In 1808, when our national government was hardly in its teens, and Ohio was only half that old, Dr. Peter Allen moved from New England to the frontier town of Kinsman. Arriving with a black bag filled with herbs and leeches, he soon sought to embrace new scientific advances, helping to found what would become the Ohio Medical Society.
In 1821, Allen hired the architect-builder, Willis Smith, from Oxford, Connecticut. The Allen House would be Smith’s most remarkable architectural accomplishment, a crowning jewel of Federal Neo-Classical architecture in the Ohio Western Reserve territory. Smith used wood rather than brick or stone to realizing the elaborate detail that he sought.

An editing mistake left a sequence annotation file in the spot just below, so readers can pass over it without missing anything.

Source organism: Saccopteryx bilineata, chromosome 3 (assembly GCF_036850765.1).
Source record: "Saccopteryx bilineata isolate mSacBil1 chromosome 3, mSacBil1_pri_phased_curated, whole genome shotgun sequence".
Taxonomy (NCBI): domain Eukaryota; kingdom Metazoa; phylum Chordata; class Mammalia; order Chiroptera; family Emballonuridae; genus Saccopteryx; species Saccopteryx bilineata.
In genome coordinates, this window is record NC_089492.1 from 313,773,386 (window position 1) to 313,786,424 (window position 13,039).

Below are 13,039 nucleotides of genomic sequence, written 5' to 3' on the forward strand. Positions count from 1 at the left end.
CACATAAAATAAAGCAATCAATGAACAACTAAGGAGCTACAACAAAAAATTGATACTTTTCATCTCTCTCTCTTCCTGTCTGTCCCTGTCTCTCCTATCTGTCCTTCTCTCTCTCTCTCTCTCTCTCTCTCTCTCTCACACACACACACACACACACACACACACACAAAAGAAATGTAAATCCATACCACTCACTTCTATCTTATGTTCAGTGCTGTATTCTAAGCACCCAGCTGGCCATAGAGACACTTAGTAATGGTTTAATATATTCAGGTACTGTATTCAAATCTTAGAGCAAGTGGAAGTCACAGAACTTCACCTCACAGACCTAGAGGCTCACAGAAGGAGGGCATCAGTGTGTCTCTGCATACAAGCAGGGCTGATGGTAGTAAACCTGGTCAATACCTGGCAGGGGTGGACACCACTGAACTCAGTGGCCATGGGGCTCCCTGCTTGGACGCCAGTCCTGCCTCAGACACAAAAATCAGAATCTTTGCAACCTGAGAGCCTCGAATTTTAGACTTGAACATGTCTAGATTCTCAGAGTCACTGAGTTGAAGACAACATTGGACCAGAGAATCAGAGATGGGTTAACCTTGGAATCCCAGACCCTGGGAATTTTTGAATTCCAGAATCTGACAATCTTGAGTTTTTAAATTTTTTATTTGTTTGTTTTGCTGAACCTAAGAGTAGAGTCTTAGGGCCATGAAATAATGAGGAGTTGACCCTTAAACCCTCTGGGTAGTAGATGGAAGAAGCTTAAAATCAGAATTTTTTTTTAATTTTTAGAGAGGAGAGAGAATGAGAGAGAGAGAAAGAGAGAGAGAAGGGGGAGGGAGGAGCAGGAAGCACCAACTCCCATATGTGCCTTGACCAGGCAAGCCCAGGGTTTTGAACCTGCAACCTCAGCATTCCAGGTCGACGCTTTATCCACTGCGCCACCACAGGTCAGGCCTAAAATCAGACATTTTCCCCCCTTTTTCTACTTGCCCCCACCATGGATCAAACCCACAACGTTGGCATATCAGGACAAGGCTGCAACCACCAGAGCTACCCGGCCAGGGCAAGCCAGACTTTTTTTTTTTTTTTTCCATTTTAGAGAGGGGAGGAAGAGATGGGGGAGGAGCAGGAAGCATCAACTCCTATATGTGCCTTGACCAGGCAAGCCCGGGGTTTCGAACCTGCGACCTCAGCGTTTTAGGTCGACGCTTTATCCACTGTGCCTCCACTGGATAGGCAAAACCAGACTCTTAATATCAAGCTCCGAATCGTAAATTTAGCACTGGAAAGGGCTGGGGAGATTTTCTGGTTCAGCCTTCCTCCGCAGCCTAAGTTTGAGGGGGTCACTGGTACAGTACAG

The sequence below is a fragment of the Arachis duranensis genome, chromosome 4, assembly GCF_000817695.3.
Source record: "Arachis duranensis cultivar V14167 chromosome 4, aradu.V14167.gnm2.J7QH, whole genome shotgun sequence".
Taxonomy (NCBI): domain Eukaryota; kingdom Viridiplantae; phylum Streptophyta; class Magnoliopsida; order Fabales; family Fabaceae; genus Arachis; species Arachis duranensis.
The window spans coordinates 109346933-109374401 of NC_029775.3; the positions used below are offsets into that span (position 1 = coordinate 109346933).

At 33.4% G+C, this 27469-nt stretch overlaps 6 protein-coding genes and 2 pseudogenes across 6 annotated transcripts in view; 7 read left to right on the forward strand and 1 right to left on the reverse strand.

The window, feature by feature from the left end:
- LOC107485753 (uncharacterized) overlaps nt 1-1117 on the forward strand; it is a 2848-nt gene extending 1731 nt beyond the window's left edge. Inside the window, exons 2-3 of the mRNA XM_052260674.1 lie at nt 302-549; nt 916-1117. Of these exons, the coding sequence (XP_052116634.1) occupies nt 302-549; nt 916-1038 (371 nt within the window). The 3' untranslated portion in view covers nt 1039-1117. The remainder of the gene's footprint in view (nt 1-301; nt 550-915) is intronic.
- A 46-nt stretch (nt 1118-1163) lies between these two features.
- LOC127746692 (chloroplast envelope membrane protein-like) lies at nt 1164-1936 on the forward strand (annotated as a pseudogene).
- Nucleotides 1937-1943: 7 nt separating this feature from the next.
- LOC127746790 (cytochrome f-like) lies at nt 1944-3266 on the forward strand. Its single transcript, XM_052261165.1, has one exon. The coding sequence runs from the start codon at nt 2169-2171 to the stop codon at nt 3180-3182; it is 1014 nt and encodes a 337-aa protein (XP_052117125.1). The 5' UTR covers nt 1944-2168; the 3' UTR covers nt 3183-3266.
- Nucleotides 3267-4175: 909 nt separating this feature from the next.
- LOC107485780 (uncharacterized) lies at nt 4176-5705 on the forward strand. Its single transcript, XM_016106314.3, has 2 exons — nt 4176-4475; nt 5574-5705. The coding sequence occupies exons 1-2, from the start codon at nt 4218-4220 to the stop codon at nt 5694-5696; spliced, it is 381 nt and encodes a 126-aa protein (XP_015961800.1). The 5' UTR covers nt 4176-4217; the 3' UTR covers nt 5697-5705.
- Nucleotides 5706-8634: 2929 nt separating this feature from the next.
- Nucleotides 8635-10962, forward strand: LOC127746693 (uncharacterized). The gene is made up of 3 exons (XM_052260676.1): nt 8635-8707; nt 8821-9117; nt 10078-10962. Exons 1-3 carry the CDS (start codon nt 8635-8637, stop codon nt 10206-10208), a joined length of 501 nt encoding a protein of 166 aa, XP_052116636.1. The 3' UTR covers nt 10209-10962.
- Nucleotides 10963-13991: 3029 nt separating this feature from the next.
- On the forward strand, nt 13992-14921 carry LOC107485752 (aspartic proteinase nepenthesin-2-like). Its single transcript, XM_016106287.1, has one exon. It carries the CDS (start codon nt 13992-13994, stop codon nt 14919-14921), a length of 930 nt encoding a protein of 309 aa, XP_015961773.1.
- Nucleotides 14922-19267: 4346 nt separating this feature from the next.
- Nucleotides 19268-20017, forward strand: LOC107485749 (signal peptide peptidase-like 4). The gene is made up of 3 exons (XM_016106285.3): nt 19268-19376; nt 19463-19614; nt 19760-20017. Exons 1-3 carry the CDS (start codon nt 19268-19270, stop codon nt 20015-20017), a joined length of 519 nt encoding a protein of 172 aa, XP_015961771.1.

Peter’s son, Dudley, born in the grand home, also became a doctor and practiced with his father. Dudley’s son, Dudley Peter, was also born in the house. In 1865, when Dudley Peter was 13, his parents decided to move so their son could attend preparatory school and eventually Oberlin College. Dudley Peter Allen would go on to become a noted surgeon in Cleveland. The Allens’ sold the house to the Plant family who would hold the home for two generations without altering it.